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Can Zika be considered a sexually transmitted infection?
On February 5, 2016, the Centers for Disease Control and Prevention (CDC) published recommendations for preventing sexual transmission of the Zika virus.1 Release of the interim guidelines came after a case was reported in Dallas, TX, involving a woman thought to have acquired Zika virus infection after sex with an infected partner.2 The only other information about possible sexual transmission available at the time included a published report of transmission from a man to a woman and a published report of Zika virus detected in semen of a man with hematospermia.3
On February 23, after receiving 14 additional reports of suspected sexual transmission of Zika virus, the CDC updated its guidelines on preventing sexual transmission of Zika.3,4 The 14 women included some who were pregnant. Two of the women had laboratory-confirmed Zika virus infection. Infection was considered probable in 4 others and had been excluded in 2, while information was pending for the remaining cases.
Information from the CDC notes that all men involved in known cases of likely sexual transmission had symptoms of Zika virus infection. However, virus transmission can occur before and after symptoms develop. In one case, it appears that the virus was sexually transmitted a few days before the man became symptomatic.
Only about 20% of people who are infected with the Zika virus develop the classic symptoms, which include fever, rash, joint pain, and conjunctivitis. It is not known if men infected with the virus but who are asymptomatic have the virus in their semen or if they can transmit the virus through sex.
It is known that the virus can persist in semen longer than it is present in blood, although how long the virus remains in the semen is not known. In a patient who developed signs of Zika virus infection after returning home to England from a trip to French Polynesia, Zika virus RNA was detected in semen when RT-PCR testing was performed at 27 and 62 days after the man first showed signs of infection.5 Serum and urine samples tested negative for the virus at both of those follow-up intervals.
It is also not known whether an infected woman can transmit the virus to sex partners or if transmission can occur with oral sex through exchange of bodily fluids, including semen, saliva, and vaginal fluids. Nor is it known if the risk of congenital infection is different when a pregnant woman acquires Zika infection through sex versus by a mosquito bite.
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Due to the suspected association between in utero exposure to Zika virus infection and congenital microcephaly, the CDC recommends women who are pregnant should speak to their physician about preventing infection and if they think they have a male partner who may have or was known to have Zika virus infection. The CDC has published guidelines for evaluation and testing of pregnant women.
Women with male partners who are living in or who have traveled to an area with Zika are advised to either use condoms correctly any time they have insertive sex (vaginal, anal, or oral) or to abstain from sex during their pregnancies.
The CDC recommends male partners of pregnant women should be using measures to prevent mosquito bites and that men who live in or have traveled to an area of active Zika virus transmission and who have a pregnant sex partner should consistently and correctly use condoms during sex or abstain from sex during the duration of the pregnancy.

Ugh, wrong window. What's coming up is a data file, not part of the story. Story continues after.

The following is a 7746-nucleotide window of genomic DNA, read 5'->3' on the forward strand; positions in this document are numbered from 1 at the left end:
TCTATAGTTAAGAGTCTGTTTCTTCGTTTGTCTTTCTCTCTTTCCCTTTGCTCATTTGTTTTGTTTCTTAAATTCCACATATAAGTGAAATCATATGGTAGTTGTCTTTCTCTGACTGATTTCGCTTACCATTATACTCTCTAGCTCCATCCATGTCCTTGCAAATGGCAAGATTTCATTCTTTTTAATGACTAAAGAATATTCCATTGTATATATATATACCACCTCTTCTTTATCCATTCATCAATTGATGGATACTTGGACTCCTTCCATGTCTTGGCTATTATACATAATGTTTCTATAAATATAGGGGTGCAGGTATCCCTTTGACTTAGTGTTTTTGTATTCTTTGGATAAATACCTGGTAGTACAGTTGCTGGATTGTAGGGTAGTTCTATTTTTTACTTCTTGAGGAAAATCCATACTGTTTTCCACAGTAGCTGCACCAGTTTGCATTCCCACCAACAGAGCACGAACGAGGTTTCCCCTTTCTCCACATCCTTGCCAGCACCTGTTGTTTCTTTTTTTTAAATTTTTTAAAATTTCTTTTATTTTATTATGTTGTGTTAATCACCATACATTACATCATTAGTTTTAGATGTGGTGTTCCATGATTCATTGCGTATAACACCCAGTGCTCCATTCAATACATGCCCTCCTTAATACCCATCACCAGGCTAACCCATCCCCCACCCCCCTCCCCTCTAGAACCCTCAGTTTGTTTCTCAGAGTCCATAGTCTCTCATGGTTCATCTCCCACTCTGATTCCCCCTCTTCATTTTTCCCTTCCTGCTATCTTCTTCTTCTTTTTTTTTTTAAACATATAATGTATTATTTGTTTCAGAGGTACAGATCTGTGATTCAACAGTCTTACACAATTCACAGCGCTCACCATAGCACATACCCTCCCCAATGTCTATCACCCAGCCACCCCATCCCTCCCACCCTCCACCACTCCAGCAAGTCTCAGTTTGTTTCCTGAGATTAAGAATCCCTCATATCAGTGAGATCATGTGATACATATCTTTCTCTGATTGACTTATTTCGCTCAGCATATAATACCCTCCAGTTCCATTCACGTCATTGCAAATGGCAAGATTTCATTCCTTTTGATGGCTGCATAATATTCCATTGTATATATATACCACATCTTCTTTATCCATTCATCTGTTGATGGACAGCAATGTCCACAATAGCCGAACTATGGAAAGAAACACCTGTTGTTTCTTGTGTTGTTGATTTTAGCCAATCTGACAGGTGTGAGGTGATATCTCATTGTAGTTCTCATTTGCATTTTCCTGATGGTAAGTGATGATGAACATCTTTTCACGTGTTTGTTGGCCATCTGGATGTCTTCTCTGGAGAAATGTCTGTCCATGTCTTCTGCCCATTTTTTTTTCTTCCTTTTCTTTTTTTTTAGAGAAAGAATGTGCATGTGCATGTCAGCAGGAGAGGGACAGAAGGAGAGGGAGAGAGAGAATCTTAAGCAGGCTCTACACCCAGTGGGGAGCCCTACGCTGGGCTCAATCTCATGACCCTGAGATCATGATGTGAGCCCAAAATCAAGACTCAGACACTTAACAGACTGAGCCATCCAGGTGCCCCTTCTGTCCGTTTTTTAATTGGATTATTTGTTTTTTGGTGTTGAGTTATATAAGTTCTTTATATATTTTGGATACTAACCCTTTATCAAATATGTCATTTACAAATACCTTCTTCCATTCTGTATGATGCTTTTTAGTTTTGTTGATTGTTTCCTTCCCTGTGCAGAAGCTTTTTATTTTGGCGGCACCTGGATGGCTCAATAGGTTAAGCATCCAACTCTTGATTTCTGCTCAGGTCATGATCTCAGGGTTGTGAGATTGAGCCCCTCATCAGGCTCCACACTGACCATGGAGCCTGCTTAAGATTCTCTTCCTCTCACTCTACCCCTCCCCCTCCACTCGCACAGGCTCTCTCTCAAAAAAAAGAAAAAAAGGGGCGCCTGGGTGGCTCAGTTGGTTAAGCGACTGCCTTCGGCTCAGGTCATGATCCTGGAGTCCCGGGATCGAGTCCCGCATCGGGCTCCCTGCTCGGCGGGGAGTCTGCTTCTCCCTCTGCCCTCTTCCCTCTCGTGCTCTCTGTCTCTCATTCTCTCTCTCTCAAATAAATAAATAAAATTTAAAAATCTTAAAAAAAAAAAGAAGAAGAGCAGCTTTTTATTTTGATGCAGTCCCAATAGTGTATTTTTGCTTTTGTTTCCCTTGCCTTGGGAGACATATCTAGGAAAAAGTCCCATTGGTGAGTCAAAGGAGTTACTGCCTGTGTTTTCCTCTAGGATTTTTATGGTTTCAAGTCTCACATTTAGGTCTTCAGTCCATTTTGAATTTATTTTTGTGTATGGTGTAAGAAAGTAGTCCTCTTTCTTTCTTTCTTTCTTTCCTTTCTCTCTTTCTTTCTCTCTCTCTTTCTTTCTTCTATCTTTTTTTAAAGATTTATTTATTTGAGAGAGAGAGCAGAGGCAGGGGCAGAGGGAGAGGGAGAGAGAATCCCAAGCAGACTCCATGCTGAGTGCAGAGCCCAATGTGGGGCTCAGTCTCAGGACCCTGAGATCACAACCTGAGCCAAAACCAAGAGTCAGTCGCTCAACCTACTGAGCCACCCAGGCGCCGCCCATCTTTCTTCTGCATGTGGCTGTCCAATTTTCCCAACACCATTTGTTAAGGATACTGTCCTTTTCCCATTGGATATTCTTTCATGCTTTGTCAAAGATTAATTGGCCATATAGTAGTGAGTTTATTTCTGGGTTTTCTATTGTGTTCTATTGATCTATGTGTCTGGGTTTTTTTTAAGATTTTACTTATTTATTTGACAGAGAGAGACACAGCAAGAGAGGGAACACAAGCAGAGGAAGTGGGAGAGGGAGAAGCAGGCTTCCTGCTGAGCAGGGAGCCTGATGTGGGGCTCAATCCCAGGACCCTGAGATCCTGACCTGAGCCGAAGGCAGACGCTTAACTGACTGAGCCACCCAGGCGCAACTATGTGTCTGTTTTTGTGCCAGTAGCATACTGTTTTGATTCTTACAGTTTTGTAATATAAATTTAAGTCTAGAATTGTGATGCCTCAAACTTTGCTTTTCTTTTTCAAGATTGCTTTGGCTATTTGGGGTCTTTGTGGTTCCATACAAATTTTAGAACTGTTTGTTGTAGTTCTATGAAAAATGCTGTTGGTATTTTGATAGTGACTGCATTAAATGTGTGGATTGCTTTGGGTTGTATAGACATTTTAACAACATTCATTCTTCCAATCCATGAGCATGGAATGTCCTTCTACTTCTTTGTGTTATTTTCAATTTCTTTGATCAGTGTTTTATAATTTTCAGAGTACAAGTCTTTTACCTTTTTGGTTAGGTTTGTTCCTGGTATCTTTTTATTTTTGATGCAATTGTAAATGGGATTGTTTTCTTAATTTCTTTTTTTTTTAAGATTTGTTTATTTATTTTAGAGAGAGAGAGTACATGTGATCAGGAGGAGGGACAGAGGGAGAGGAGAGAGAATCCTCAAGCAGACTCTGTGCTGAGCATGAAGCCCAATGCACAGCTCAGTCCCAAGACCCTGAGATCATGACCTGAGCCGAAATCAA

Noting the lack of knowledge about how long Zika remains in the semen of infected men and whether infected men who remained asymptomatic carry Zika in their semen, women who are trying to get pregnant are also encouraged to speak to their healthcare provider and be prepared to discuss their partner’s travel history, whether he used repellents to prevent mosquito bites, and if they had sex without the protection of a condom. Although there are tests available to detect Zika virus in semen, they are not widely available and interpretation of the results is unclear at the present time.
Captain David M. Morens, MD, is Senior Advisor to the Director, National Institute of Allergy and Infectious Diseases, National Institutes of Health, Bethesda, MD. He said that while cases are rare, sexual transmission of other viruses has been recognized previously. In addition, he noted that the immune-privileged state of the gonads allows for virus survival.
“It appears that sexual transmission may occur more often with the Zika virus than with other viruses. This is an observation, however, that needs to be confirmed,” Dr. Morens said.
Information on Zika virus for health care providers, including information specific to obstetrical care providers, can be accessed at http://www.cdc.gov/zika/hc-providers/index.html.
1. Oster AM, Brooks JT, Stryker JE, et al. Interim guidelines for prevention of sexual transmission of Zika virus-United States, 2016. MMWR Morb Mortal Wkly Rep. 2016;65(5):120-121.
2. Dallas County Health and Human Services. DCHHS reports first Zika virus case in Dallas County acquired through sexual transmission. February 2, 2016. Dallas, TX: Dallas County Health and Human Services; 2016. http://www.dallascounty.org/department/hhs/documents/February2016Newsletter.pdf.
3. Update: Interim guidelines for prevention of sexual transmission of Zika virus - United States, 2016. Available at: http://emergency.cdc.gov/han/han00388.asp. Accessed March 5, 2016.
4. Hills SL, Russell K, Hennessey M, et al. Transmission of Zika virus through sexual contact with travelers to areas of ongoing transmission – Continental United States, 2016. MMWR Morb Mortal Wkly Rep. 2016;65(8):215-216.
5. Atkinson B, Hearn P, Afrough B, et al. Detection of Zika virus in semen [letter]. Emerg Infect Dis. 2016;22.Epub February 11, 2016]